Thursday, October 28, 2010

Umm…this isn’t autobiographical, is it?

I must say. I was a little wary of Hummingbirds after reading the synopsis in conjunction with the author bio. I will present both to you, in edited form, so you understand.


“…Seasons change and tensions mount as the students, longing for entry into the adult world, toy with their premature powers of flirtation. The deceptive innocence of adolescence becomes a trap into which flailing teachers fall, as the line between maturity and youth begins to blur.”


“Joshua Gaylord has taught at an Upper East Side prep school for the past ten years.”

A story about teacher/student flirtations written by a teacher just seems a little…too close to home.

But fortunately, that’s not all it was about. Hummingbirds peeks into the private life of a few conflicting characters. Two senior students—Dixie and Liz—who couldn’t be more opposite; and two male teachers—Leo Binhammer and Ted Hughes—who share the status of the only male teachers in an all-girl prep school. Dixie and Liz can’t stand each other because they’re so different. Dixie is more the superficial queen bee, while Liz is the intelligent type that sneers at Dixie’s lack of depth. But really, they each just feel threatened by the other as each sees characteristics in the other that she lacks. And Leo and Ted…well, the thing is, Leo’s wife once had an affair with an academic dude at an academic conference. Turns out, it was Ted, and Leo puts the pieces together and realizes this. But Ted doesn’t. So our Mr. Binhammer—the real main character of this novel—feels really threatened and inferior but forges a bond with Mr. Hughes in that self-torturing, sadistic kind of way. And it’s like you’re just waiting for things to explode.

I only had one real problem with this. Thanks to the author’s bio being so similar to the characters he was writing, and the big picture of him featured on the back cover, I had a really hard time picturing anyone other than Joshua Gaylord as Leo Binhammer. It’s like when you the film version of a book and the image of the actors are afterwards inextricably linked to the characters they play.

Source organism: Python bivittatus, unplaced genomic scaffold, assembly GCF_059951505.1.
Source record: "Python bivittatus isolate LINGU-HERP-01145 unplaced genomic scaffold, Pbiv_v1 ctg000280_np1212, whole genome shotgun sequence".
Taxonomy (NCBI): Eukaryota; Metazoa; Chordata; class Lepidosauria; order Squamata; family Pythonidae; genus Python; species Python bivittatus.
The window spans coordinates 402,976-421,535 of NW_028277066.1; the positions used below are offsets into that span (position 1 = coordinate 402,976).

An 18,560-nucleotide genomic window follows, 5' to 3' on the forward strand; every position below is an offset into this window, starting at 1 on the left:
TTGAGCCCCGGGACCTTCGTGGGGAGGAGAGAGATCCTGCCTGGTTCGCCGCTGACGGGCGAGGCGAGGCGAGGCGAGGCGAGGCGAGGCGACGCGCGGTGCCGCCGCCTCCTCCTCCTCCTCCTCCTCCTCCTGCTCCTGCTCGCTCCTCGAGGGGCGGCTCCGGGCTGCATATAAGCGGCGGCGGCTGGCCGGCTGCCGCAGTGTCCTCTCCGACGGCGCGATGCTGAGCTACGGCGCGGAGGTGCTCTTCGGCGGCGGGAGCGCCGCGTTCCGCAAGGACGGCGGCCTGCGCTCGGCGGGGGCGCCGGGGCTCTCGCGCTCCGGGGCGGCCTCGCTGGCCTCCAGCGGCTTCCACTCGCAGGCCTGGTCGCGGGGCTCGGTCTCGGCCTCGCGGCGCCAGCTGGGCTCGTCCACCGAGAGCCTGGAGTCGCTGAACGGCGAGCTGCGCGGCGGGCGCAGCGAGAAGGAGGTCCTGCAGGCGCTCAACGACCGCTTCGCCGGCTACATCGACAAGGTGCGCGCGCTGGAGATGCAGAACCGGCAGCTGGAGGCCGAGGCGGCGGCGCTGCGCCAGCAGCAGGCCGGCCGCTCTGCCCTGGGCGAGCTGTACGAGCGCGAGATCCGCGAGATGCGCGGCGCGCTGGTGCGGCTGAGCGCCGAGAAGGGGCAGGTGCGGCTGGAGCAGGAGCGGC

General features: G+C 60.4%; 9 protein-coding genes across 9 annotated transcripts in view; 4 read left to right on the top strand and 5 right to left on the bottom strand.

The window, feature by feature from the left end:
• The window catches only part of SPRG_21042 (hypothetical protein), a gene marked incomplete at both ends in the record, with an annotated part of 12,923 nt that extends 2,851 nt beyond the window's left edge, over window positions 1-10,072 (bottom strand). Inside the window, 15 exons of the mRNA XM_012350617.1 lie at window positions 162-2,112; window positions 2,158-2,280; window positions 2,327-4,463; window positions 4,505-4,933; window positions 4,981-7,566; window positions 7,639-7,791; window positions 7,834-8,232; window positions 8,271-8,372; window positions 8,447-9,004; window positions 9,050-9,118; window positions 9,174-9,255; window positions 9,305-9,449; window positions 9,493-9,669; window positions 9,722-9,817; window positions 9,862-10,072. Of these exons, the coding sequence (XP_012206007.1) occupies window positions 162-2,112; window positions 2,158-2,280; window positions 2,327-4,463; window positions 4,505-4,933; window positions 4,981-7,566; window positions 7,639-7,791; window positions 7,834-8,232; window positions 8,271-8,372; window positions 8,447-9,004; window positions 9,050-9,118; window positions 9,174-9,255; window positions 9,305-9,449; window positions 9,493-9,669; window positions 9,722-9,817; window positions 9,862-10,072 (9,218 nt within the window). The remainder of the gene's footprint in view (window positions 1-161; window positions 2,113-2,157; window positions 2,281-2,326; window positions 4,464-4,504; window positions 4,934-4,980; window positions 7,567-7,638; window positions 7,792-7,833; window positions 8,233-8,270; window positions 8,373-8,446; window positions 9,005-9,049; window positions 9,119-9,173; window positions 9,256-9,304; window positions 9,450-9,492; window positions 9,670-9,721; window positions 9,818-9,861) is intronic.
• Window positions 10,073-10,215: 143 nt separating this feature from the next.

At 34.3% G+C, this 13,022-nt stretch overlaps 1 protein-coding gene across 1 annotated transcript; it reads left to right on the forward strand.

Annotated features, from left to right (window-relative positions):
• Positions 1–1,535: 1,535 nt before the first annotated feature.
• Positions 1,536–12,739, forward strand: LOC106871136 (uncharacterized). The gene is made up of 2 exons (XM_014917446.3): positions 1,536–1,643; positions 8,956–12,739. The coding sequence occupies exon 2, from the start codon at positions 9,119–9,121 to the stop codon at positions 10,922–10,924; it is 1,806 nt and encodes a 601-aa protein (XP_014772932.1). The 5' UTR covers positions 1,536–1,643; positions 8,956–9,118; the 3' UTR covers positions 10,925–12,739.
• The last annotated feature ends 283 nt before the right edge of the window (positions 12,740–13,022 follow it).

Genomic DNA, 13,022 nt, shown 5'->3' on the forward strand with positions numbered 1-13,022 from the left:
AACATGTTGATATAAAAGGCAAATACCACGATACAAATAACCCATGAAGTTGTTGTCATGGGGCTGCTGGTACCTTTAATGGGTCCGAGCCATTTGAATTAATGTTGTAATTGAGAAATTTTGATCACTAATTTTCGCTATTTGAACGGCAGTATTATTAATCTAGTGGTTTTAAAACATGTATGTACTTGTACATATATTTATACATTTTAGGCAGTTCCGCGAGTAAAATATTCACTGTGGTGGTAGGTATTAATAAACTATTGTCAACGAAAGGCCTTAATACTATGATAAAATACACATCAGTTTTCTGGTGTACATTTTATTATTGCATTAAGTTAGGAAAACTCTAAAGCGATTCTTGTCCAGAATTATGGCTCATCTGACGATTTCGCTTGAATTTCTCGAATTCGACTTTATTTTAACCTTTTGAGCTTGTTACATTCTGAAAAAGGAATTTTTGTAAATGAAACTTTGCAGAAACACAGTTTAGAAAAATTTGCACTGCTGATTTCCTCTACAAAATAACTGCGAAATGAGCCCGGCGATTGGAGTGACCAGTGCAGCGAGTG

It’s clear Gaylord is such a literary nerd, and I would’ve killed to have him as an English teacher in high school (my high school’s English department was embarrassingly weak). He peppers his novel with literary references to novels and authors and poems…such a booknerd’s dream! The characters he crafted are interesting because…well none of them are really interesting. They’re just insecure individuals who inevitably dwell on details—meaning, they’re self-centered in that way in which they’re concerned about how they appear (to others) in any given situation. And in each duo, the conflicting characters were kind of the antithesis of each other. Such a lot that could be analyzed in Mr. Binhammer’s English class.

Bottom line: solid literary fiction. And hopefully not autobiographical.

This is a stop on Hummingbirds‘ TLC Blog Tour. For a list of its other stops, visit here.

1 comment:

Steph said…

I have an old ARC version of this book that I snagged from work and which I still have not read and I don't think it has an author picture on it. So hopefully that will help me not think of the author as the main protagonist when I read it… Otherwise I might get too skeeved out!